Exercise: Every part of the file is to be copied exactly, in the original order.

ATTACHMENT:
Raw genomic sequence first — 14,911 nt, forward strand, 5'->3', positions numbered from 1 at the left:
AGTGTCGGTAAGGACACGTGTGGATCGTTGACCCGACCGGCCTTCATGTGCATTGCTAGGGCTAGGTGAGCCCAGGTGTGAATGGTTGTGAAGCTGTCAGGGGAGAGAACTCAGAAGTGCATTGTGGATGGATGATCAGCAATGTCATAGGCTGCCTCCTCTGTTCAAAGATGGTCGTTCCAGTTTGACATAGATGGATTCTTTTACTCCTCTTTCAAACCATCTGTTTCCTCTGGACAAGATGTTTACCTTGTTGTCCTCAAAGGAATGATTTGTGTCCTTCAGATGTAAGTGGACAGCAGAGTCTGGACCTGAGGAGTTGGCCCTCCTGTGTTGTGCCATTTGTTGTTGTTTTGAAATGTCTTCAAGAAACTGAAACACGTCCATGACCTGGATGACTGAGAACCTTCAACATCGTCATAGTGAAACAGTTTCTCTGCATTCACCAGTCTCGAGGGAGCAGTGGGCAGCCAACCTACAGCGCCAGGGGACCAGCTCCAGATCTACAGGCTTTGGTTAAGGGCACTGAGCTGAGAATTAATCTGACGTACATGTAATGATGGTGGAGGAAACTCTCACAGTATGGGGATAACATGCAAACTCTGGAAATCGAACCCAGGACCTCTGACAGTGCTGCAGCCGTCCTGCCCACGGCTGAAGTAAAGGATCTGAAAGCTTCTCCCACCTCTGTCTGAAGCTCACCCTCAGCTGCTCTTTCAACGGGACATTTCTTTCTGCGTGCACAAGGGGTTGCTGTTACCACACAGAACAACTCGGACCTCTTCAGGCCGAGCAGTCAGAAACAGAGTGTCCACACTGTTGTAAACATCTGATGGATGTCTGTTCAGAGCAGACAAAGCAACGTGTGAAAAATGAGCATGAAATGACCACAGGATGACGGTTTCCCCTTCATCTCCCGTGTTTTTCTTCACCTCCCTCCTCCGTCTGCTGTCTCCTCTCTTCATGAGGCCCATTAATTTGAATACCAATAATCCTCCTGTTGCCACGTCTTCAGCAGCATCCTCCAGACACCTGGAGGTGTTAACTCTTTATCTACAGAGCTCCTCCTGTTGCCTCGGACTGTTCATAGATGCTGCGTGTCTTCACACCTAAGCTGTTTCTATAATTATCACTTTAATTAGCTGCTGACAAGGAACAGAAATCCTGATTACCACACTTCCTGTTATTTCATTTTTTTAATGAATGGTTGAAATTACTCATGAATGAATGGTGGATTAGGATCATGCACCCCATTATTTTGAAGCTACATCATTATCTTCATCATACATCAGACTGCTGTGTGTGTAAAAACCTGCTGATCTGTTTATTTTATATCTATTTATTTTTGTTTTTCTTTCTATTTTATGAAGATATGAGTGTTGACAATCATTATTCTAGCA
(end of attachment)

Raw genomic sequence first — 14,911 nt, forward strand, 5'->3', positions numbered from 1 at the left:
AGTGTCGGTAAGGACACGTGTGGATCGTTGACCCGACCGGCCTTCATGTGCATTGCTAGGGCTAGGTGAGCCCAGGTGTGAATGGTTGTGAAGCTGTCAGGGGAGAGAACTCAGAAGTGCATTGTGGATGGATGATCAGCAATGTCATAGGCTGCCTCCTCTGTTCAAAGATGGTCGTTCCAGTTTGACATAGATGGATTCTTTTACTCCTCTTTCAAACCATCTGTTTCCTCTGGACAAGATGTTTACCTTGTTGTCCTCAAAGGAATGATTTGTGTCCTTCAGATGTAAGTGGACAGCAGAGTCTGGACCTGAGGAGTTGGCCCTCCTGTGTTGTGCCATTTGTTGTTGTTTTGAAATGTCTTCAAGAAACTGAAACACGTCCATGACCTGGATGACTGAGAACCTTCAACATCGTCATAGTGAAACAGTTTCTCTGCATTCACCAGTCTCGAGGGAGCAGTGGGCAGCCAACCTACAGCGCCAGGGGACCAGCTCCAGATCTACAGGCTTTGGTTAAGGGCACTGAGCTGAGAATTAATCTGACGTACATGTAATGATGGTGGAGGAAACTCTCACAGTATGGGGATAACATGCAAACTCTGGAAATCGAACCCAGGACCTCTGACAGTGCTGCAGCCGTCCTGCCCACGGCTGAAGTAAAGGATCTGAAAGCTTCTCCCACCTCTGTCTGAAGCTCACCCTCAGCTGCTCTTTCAACGGGACATTTCTTTCTGCGTGCACAAGGGGTTGCTGTTACCACACAGAACAACTCGGACCTCTTCAGGCCGAGCAGTCAGAAACAGAGTGTCCACACTGTTGTAAACATCTGATGGATGTCTGTTCAGAGCAGACAAAGCAACGTGTGAAAAATGAGCATGAAATGACCACAGGATGACGGTTTCCCCTTCATCTCCCGTGTTTTTCTTCACCTCCCTCCTCCGTCTGCTGTCTCCTCTCTTCATGAGGCCCATTAATTTGAATACCAATAATCCTCCTGTTGCCACGTCTTCAGCAGCATCCTCCAGACACCTGGAGGTGTTAACTCTTTATCTACAGAGCTCCTCCTGTTGCCTCGGACTGTTCATAGATGCTGCGTGTCTTCACACCTAAGCTGTTTCTATAATTATCACTTTAATTAGCTGCTGACAAGGAACAGAAATCCTGATTACCACACTTCCTGTTATTTCATTTTTTTAATGAATGGTTGAAATTACTCATGAATGAATGGTGGATTAGGATCATGCACCCCATTATTTTGAAGCTACATCATTATCTTCATCATACATCAGACTGCTGTGTGTGTAAAAACCTGCTGATCTGTTTATTTTATATCTATTTATTTTTGTTTTTCTTTCTATTTTATGAAGATATGAGTGTTGACAATCATTATTCTAGCA